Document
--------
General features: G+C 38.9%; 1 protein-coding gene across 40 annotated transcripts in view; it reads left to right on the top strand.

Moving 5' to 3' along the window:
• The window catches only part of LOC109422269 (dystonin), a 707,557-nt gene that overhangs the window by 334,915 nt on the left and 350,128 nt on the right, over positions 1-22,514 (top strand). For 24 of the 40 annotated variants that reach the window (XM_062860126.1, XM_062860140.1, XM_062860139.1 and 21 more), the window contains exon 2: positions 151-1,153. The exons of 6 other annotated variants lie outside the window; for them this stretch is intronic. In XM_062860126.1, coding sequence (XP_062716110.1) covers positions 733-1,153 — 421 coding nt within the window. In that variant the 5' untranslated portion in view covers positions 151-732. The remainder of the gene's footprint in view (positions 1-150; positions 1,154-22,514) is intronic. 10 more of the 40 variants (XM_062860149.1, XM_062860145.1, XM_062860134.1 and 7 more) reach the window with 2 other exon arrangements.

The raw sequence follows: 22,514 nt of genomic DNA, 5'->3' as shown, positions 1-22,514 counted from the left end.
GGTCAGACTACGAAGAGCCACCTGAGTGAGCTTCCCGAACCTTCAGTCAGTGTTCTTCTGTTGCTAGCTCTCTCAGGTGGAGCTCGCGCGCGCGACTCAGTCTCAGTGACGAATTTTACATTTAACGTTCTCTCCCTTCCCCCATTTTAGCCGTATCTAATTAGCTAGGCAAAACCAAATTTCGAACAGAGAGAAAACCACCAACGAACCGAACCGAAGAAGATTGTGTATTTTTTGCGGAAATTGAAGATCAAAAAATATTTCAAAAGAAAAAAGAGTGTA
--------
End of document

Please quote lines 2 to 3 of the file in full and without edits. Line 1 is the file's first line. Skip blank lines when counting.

Moving 5' to 3' along the window:
• The window catches only part of LOC109422269 (dystonin), a 707,557-nt gene that overhangs the window by 334,915 nt on the left and 350,128 nt on the right, over positions 1-22,514 (top strand). For 24 of the 40 annotated variants that reach the window (XM_062860126.1, XM_062860140.1, XM_062860139.1 and 21 more), the window contains exon 2: positions 151-1,153. The exons of 6 other annotated variants lie outside the window; for them this stretch is intronic. In XM_062860126.1, coding sequence (XP_062716110.1) covers positions 733-1,153 — 421 coding nt within the window. In that variant the 5' untranslated portion in view covers positions 151-732. The remainder of the gene's footprint in view (positions 1-150; positions 1,154-22,514) is intronic. 10 more of the 40 variants (XM_062860149.1, XM_062860145.1, XM_062860134.1 and 7 more) reach the window with 2 other exon arrangements.